Why Foley? Why Waterbury?

Tom Foley, the 2010 gubernatorial runner-up, couldn’t exactly pick his hometown of Greenwich to end the “exploratory” phase of his current bid for the state’s top job today. The land of Lamborghinis and hedge funds is not the kind of backdrop he needs to woo mainstream Connecticut Republicans who could float his anticipated primary contest against a current field that has more actual political experience, such as Senate Minority Leader John McKinney, R-Fairfield, or even Foley’s old running mate now-nemesis Danbury Mayor Mark “BigPoppa” Boughton. Foley, probably recalling past debacles in the state Capitol, where pesky reporters ask too many questions and even fellow Republicans attacked his ethics-reform proposal last year, has picked Waterbury for today’s announcement of his actual candidacy.

But why?

Well, it’s in the numbers. The 2010 election, when he lost to Dan Malloy by 6,404 votes, showed that he could win the ‘burbs, but Foley was thoroughly crushed in the cities. Yet, to win this year (it’s a big if, because of McKinney and Boughton and a likely primary) against Malloy – who though unannounced has never stopped running for re-election from the time he took the oath of office three years ago – Foley, or any Republican for that matter, will have to show relevance in the big cities and channel some public disgust with local Democratic machines.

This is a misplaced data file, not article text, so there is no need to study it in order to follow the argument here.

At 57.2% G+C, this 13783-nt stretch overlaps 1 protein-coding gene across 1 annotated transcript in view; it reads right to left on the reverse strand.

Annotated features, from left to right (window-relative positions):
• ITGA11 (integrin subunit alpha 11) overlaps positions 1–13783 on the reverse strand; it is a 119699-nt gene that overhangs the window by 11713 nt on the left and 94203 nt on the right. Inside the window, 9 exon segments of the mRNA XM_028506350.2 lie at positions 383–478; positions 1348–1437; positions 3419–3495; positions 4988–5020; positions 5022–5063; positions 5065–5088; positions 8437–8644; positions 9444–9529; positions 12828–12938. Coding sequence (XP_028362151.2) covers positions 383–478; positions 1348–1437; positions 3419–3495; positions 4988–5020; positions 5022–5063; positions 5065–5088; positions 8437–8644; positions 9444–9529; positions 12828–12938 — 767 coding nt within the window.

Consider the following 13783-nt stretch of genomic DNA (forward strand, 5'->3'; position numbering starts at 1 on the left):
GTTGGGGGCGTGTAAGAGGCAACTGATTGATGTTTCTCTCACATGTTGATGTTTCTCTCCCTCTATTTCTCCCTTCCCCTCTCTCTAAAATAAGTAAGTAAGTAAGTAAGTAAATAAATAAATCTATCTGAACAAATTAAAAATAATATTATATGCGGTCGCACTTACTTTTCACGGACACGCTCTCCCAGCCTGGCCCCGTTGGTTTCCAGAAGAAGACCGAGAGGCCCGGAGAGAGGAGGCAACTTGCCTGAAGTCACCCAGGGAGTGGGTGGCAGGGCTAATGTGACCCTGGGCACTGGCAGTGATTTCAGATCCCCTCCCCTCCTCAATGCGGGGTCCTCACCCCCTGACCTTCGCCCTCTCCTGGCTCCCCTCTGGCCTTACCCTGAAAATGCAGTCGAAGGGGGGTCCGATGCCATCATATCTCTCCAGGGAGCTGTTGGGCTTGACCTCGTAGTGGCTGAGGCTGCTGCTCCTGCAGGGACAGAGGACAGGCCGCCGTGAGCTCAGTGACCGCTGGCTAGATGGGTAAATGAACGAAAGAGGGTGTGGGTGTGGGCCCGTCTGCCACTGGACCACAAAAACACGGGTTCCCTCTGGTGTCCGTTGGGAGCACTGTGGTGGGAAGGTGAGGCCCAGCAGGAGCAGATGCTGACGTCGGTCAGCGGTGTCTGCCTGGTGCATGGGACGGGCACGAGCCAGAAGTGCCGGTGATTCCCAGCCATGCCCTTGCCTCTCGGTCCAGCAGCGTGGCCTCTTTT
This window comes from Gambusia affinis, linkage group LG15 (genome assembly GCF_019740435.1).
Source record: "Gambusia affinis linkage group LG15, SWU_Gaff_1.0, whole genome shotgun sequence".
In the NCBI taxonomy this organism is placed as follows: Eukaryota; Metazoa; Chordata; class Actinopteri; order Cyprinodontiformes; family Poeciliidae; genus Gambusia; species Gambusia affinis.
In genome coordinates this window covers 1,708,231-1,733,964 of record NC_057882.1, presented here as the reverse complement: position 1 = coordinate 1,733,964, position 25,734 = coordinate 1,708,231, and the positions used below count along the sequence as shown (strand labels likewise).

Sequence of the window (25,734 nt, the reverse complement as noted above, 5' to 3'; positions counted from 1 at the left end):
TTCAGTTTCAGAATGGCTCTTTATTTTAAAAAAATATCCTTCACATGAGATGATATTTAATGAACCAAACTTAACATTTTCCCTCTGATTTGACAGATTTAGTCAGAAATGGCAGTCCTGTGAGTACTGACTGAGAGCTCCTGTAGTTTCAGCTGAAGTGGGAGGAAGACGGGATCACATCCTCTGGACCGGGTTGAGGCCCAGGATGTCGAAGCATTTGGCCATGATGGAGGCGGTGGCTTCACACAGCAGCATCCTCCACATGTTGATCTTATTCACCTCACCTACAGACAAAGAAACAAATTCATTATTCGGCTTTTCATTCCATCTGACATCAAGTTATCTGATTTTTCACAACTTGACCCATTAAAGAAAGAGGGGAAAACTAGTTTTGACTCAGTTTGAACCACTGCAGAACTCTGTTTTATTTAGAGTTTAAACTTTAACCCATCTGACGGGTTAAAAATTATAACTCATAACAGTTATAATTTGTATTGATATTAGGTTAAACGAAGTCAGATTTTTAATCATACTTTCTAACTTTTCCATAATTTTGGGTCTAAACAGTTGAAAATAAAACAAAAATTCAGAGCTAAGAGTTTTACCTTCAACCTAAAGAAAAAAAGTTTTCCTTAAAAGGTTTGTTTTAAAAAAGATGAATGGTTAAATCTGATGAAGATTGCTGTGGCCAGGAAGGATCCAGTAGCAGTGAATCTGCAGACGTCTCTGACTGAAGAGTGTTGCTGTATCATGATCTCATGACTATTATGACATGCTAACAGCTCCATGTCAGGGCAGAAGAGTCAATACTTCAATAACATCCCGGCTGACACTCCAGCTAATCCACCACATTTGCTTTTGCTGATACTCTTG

In 2010, Waterbury was the big city where Foley ran the closest to Malloy, with 9,607 votes to Malloy’s 11,335.

Stamford: Foley 13,779, Malloy 19,416. Hartford: Foley 2,043, Malloy 15,753. Bridgeport: Foley 4,099, Malloy 17,973. New Haven: Foley 3,679, Malloy 22,285.

Last summer, Waterbury’s unemployment rate of 13 percent was about 5 points higher than the state average, so it’s a petri dish where Foley can tout a little supply-side boilerplate for TV cameras before defending his right to take another shot for his first elective office.

But will Foley take public financing, requiring him to solicit not more than $100 each for a total of $250,000? It might be hard for an old take-no-prisoners CEO type like him to ask people for money. And since he spent nearly $11 million of his personal fortune in the losing cause of 2010, why would folks line up to write him checks for another go at Malloy? Did we mention Malloy has not stopped running for re-election?tom1